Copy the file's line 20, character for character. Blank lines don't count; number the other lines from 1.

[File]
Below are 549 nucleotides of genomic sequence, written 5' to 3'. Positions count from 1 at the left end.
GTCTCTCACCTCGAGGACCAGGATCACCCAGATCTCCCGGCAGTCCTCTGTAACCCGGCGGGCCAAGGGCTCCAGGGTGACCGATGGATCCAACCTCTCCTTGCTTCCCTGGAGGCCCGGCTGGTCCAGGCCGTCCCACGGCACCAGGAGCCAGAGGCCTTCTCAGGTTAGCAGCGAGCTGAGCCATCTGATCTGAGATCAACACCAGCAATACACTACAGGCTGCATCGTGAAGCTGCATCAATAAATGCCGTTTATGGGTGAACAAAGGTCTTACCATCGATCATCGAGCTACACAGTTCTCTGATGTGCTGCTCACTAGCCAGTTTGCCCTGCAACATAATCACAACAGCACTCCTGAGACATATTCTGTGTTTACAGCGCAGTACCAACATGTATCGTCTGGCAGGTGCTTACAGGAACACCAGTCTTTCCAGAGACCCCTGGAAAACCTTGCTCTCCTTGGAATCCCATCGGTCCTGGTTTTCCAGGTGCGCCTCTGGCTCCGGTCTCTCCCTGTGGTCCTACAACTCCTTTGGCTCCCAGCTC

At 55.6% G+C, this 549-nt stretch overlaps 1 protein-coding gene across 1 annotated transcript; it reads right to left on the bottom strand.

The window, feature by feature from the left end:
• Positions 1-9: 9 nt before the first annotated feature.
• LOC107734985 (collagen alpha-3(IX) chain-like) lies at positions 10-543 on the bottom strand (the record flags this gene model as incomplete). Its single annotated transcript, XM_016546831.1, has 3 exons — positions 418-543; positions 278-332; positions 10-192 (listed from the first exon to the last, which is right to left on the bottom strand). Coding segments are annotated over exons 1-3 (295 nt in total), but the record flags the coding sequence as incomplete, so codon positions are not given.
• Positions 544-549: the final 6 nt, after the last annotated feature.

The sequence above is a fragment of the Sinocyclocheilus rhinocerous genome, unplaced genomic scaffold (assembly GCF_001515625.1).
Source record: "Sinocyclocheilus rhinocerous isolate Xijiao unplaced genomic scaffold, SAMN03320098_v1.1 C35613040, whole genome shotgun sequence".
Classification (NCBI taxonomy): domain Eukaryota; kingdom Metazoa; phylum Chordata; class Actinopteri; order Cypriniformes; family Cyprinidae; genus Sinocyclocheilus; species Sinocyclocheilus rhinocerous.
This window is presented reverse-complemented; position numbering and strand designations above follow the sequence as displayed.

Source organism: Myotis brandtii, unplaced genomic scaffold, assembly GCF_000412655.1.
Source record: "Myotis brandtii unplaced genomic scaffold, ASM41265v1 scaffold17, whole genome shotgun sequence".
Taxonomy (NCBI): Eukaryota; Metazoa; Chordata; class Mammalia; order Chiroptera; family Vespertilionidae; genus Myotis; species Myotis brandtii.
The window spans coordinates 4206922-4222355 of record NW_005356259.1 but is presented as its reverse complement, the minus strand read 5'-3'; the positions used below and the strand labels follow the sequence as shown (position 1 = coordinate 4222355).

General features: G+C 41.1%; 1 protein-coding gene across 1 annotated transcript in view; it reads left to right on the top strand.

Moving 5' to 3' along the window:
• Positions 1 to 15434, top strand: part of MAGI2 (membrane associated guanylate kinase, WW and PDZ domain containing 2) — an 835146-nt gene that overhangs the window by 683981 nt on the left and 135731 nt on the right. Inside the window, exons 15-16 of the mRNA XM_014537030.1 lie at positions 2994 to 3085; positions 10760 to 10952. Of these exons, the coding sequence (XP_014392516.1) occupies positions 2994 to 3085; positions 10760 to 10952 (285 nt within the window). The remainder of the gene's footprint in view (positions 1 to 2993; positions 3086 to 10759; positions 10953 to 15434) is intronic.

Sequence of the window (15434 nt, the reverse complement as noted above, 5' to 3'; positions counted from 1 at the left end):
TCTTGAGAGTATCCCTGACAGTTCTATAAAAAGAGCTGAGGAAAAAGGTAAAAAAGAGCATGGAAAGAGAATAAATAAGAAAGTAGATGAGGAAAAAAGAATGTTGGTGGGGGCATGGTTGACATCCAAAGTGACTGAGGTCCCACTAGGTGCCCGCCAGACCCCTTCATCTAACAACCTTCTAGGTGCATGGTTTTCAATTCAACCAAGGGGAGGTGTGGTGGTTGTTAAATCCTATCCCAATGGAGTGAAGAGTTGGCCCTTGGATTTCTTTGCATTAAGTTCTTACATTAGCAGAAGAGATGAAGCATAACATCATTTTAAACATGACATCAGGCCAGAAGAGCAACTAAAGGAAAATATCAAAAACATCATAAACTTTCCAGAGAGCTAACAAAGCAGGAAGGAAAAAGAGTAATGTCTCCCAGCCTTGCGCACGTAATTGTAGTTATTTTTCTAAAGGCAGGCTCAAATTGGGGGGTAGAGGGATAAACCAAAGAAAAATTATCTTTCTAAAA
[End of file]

TCTTGAGAGTATCCCTGACAGTTCTATAAAAAGAGCTGAGGAAAAAGGTAAAAAAGAGCATGGAAAGAGAATAAATAAGAAAGTAGATGAGGAAAAAAGAATGTTGGTGGGGGCATGGTTGACATCCAAAGTGACTGAGGTCCCACTAGGTGCCCGCCAGACCCCTTCATCTAACAACCTTCTAGGTGCATGGTTTTCAATTCAACCAAGGGGAGGTGTGGTGGTTGTTAAATCCTATCCCAATGGAGTGAAGAGTTGGCCCTTGGATTTCTTTGCATTAAGTTCTTACATTAGCAGAAGAGATGAAGCATAACATCATTTTAAACATGACATCAGGCCAGAAGAGCAACTAAAGGAAAATATCAAAAACATCATAAACTTTCCAGAGAGCTAACAAAGCAGGAAGGAAAAAGAGTAATGTCTCCCAGCCTTGCGCACGTAATTGTAGTTATTTTTCTAAAGGCAGGCTCAAATTGGGGGGTAGAGGGATAAACCAAAGAAAAATTATCTTTCTAAAA